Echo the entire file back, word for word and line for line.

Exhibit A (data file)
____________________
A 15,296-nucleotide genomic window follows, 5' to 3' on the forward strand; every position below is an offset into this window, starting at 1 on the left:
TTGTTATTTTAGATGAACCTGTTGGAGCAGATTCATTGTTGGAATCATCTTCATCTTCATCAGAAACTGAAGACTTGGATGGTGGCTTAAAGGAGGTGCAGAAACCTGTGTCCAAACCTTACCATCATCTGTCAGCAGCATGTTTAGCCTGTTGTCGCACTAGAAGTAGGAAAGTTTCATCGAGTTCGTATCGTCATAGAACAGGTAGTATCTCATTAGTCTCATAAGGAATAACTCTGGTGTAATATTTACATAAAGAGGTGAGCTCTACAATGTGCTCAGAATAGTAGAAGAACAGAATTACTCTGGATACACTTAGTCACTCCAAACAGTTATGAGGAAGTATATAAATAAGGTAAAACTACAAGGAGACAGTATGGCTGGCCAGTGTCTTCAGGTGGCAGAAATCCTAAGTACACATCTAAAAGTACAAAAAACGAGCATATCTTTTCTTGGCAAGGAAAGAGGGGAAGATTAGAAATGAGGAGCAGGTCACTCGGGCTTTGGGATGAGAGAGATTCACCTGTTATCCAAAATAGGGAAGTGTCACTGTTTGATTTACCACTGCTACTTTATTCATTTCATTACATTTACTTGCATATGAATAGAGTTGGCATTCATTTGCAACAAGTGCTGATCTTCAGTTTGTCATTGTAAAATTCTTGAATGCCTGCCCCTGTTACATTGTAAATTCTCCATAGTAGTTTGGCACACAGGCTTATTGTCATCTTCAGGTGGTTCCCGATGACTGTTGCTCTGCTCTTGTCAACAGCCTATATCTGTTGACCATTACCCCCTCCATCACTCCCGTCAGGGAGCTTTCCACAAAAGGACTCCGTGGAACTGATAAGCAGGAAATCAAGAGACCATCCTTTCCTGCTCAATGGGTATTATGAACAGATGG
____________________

A 15,296-nucleotide genomic window follows, 5' to 3' on the forward strand; every position below is an offset into this window, starting at 1 on the left:
TTGTTATTTTAGATGAACCTGTTGGAGCAGATTCATTGTTGGAATCATCTTCATCTTCATCAGAAACTGAAGACTTGGATGGTGGCTTAAAGGAGGTGCAGAAACCTGTGTCCAAACCTTACCATCATCTGTCAGCAGCATGTTTAGCCTGTTGTCGCACTAGAAGTAGGAAAGTTTCATCGAGTTCGTATCGTCATAGAACAGGTAGTATCTCATTAGTCTCATAAGGAATAACTCTGGTGTAATATTTACATAAAGAGGTGAGCTCTACAATGTGCTCAGAATAGTAGAAGAACAGAATTACTCTGGATACACTTAGTCACTCCAAACAGTTATGAGGAAGTATATAAATAAGGTAAAACTACAAGGAGACAGTATGGCTGGCCAGTGTCTTCAGGTGGCAGAAATCCTAAGTACACATCTAAAAGTACAAAAAACGAGCATATCTTTTCTTGGCAAGGAAAGAGGGGAAGATTAGAAATGAGGAGCAGGTCACTCGGGCTTTGGGATGAGAGAGATTCACCTGTTATCCAAAATAGGGAAGTGTCACTGTTTGATTTACCACTGCTACTTTATTCATTTCATTACATTTACTTGCATATGAATAGAGTTGGCATTCATTTGCAACAAGTGCTGATCTTCAGTTTGTCATTGTAAAATTCTTGAATGCCTGCCCCTGTTACATTGTAAATTCTCCATAGTAGTTTGGCACACAGGCTTATTGTCATCTTCAGGTGGTTCCCGATGACTGTTGCTCTGCTCTTGTCAACAGCCTATATCTGTTGACCATTACCCCCTCCATCACTCCCGTCAGGGAGCTTTCCACAAAAGGACTCCGTGGAACTGATAAGCAGGAAATCAAGAGACCATCCTTTCCTGCTCAATGGGTATTATGAACAGATGG